Tuesday, 8 January 2013

Kili 2 - Machame Hut to Shira Plateau


Day 2 - Machame Hut to Shira Plateau (3,840m)
An embarrassing lunch with fetching tablecloth. How do the chickens get up the mountain? I cannot find the coffee tent. Is Diamox good for you?

The morning is crisp and the hot water in plastic bowls for washing cools rapidly. The mountain looms over us, massive and benign, snow fields and glaciers very visible but distant. It’s awfully high.

Breakfast is porridge made – we think – from traditional scots oats mixed with pap, and jolly nice and wholesome it is too. The fried eggs and toast are however less beguiling and the coffee has not improved with ageing, but hell, who’s complaining, we’ve got a mountain to scale.

We set off at the same early morning snails pace. It takes at least 15 minutes to get into the rhythm, but once it’s reached it feels that you can achieve anything.

A picture that needs no caption
We walk through vegetation that is an uneasy transition between the cloud forests below and stubby windblown shrubs. Reminiscent of Western Cape fynbos with  Restio’s, Ericas, and Protea all present. We ascend quickly and the rhythm feels good. Looking back Machame Hut is receding fast, Mweru is an imposing mountain 80km’s to the West and the plains between Arusha and Moshi are cloud covered.  At one stopping point Kibo can be seen framed between feathered deeply green trees, startlingly white. The immediate slopes are thickly vegetated; a primordial garden.

As we rounded a rock promontory at the edge of the mid-day resting place we saw, and scoffed at, the sight of two trekkers and their guide seated in isolated splendour to one side of a plateau on folding chairs at a table fetchingly covered with a blue table cloth. “Pur-lees” we muttered under our laboured breaths, until we saw – oh horror – a table with a fetching blue table cloth, laid out with cutlery and plates with a soup tureen in the centre, set for nine! The menu comprised boiled eggs, toasted sandwiches, oh and soup – did I forget the soup? All rounded off with fresh orange quarters. Who can really complain?

Luncheon al fresco

Local chicken
There are certainly no complaints from the largest rooks I have ever seen. These birds are plainly masters at high altitude scavenging and follow us all the way up the mountain to the highest camp. My only fear for them is that they may die of over-eating. My suspicion is that far from carting frozen chicken pieces up from below the porters are actually trapping these birds and serving them to us as chicken a la caught, and there is a certain similarity between those powerful thighs and the “chicken” chunks. . .  Bombay Rook perhaps?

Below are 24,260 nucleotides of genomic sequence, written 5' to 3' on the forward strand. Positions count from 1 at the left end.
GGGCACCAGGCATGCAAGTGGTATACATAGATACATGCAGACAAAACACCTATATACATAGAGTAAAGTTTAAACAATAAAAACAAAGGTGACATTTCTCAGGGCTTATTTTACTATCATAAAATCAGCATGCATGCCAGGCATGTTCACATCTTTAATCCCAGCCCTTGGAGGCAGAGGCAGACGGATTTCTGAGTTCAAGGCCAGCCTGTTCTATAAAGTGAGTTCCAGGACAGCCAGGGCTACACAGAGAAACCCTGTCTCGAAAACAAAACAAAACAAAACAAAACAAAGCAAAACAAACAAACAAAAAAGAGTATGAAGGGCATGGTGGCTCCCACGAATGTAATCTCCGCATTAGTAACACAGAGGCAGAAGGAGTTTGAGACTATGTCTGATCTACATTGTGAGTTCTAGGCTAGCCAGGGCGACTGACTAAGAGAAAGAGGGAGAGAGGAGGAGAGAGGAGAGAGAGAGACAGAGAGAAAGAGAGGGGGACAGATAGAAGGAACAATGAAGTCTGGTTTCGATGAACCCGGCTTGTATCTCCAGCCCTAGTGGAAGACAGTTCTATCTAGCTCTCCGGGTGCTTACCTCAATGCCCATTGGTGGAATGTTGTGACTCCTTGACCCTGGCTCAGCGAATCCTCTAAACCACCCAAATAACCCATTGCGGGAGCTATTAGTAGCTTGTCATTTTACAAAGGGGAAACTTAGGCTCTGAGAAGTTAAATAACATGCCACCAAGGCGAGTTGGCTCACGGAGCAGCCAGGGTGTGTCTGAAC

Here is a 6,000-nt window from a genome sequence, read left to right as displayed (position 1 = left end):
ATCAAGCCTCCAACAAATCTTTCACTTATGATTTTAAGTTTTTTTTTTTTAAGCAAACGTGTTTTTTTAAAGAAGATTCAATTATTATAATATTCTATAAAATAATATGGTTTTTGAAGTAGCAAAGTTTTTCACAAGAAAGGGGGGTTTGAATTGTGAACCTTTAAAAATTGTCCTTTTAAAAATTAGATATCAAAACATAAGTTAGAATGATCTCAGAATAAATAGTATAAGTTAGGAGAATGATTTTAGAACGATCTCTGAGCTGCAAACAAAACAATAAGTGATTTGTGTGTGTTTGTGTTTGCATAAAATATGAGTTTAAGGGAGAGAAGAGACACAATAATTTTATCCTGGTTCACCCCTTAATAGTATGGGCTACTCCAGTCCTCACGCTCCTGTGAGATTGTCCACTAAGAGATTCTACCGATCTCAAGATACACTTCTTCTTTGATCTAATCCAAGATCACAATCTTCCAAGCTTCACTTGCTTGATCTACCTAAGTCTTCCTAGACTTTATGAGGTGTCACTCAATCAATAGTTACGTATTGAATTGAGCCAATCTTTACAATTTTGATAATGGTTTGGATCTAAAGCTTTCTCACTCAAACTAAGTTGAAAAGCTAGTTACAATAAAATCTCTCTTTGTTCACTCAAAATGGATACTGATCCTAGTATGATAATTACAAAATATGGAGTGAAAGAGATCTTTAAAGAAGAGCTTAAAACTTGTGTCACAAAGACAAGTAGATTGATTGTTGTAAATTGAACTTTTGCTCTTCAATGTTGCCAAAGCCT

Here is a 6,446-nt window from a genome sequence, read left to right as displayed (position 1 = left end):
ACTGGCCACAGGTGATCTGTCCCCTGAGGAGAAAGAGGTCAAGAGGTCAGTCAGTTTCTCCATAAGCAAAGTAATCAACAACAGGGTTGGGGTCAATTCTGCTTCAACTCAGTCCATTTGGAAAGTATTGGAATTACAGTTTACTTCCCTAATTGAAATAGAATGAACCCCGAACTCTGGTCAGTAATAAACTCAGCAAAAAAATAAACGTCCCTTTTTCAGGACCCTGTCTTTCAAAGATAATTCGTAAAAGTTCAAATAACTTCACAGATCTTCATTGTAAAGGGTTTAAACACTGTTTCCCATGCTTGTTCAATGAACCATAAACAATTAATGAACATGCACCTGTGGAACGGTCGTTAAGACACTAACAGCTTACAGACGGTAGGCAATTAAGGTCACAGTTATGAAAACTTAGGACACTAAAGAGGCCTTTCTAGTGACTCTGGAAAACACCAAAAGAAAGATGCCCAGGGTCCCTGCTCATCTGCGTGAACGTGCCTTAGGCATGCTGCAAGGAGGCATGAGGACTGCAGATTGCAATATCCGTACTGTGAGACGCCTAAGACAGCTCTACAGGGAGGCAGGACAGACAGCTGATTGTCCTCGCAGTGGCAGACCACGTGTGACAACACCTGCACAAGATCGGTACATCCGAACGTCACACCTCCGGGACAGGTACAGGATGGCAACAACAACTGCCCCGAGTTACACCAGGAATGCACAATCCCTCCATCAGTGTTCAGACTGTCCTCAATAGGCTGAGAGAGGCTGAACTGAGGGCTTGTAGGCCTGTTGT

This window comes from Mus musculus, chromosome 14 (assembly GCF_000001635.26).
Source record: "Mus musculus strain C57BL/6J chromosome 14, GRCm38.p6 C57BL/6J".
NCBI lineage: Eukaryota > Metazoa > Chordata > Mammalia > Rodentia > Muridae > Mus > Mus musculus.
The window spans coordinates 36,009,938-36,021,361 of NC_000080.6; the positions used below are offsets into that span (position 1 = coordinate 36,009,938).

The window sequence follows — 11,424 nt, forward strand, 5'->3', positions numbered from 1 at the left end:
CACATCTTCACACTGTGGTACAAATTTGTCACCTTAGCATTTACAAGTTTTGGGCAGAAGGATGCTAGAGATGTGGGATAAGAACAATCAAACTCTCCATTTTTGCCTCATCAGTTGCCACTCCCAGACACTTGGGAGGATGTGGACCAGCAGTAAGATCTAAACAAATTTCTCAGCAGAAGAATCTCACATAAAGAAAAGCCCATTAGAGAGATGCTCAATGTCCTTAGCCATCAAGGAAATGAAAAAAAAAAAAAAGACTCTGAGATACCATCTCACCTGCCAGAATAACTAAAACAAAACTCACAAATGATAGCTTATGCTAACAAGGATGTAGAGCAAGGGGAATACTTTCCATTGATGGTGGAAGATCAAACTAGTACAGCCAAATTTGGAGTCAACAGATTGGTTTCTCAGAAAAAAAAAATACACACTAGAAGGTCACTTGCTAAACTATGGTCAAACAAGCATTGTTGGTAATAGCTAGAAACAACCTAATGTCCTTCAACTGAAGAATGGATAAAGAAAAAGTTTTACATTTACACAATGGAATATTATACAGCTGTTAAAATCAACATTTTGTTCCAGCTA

From our palatial picnic site to Shira Hut the topography becomes more vertical and more reminiscent of Cape Town's Table Mountain, both in terms of rock formation and flora. As we traverse the mountain side the mist closes in and we cross a number of streams fed by glacial melt-waters.

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Shira Hut could be any refugee camp in the world. It is desolate with clumps of wind swept trees. There are tents scattered over a wide area. A couple of forlorn long drop toilets stick out like odiferous sore thumbs. I find myself scanning the site for the Red Cross tent, or at the very least Medecins Sans Frontieres, or UNICEF; in fact any one who might have some decent coffee, but to no avail.

It is cold and the wind is whipping round the tents. I waterproof my boots to take my mind off things. That, evening as we plough through our wholesome soup talk turns inevitably to Diamox (after having exhausted the days urinary tales).

Diamox is a wonder drug that is supposed to act as a prophylactic against altitude sickness. It also does other things as well and is generally considered by the non-medical community to be pretty hardcore stuff – whatever it is used for. It is so hard-core that while all nine of us were taking it not one of us had been given consistent instructions for its use. Some were taking one tablet daily in the morning. Others were taking two tablets, morning and mid-day. Some were taking one tablet, but half in the morning and half in the evening. Someone had been advised to take three a day. Needless to say confusion and subdued anxiety was rife. What’s more Diamox has some interesting side effects. It is a diuretic, which explained the frequent toilet stops (and thus the urinary banter), and causes the most dire tingling in the extremities. It is also responsible for all sorts of other temporary ills and rightly became the excuse for any minor mishap that befell us.

Shira Hut. The coffee tent is the blue one?

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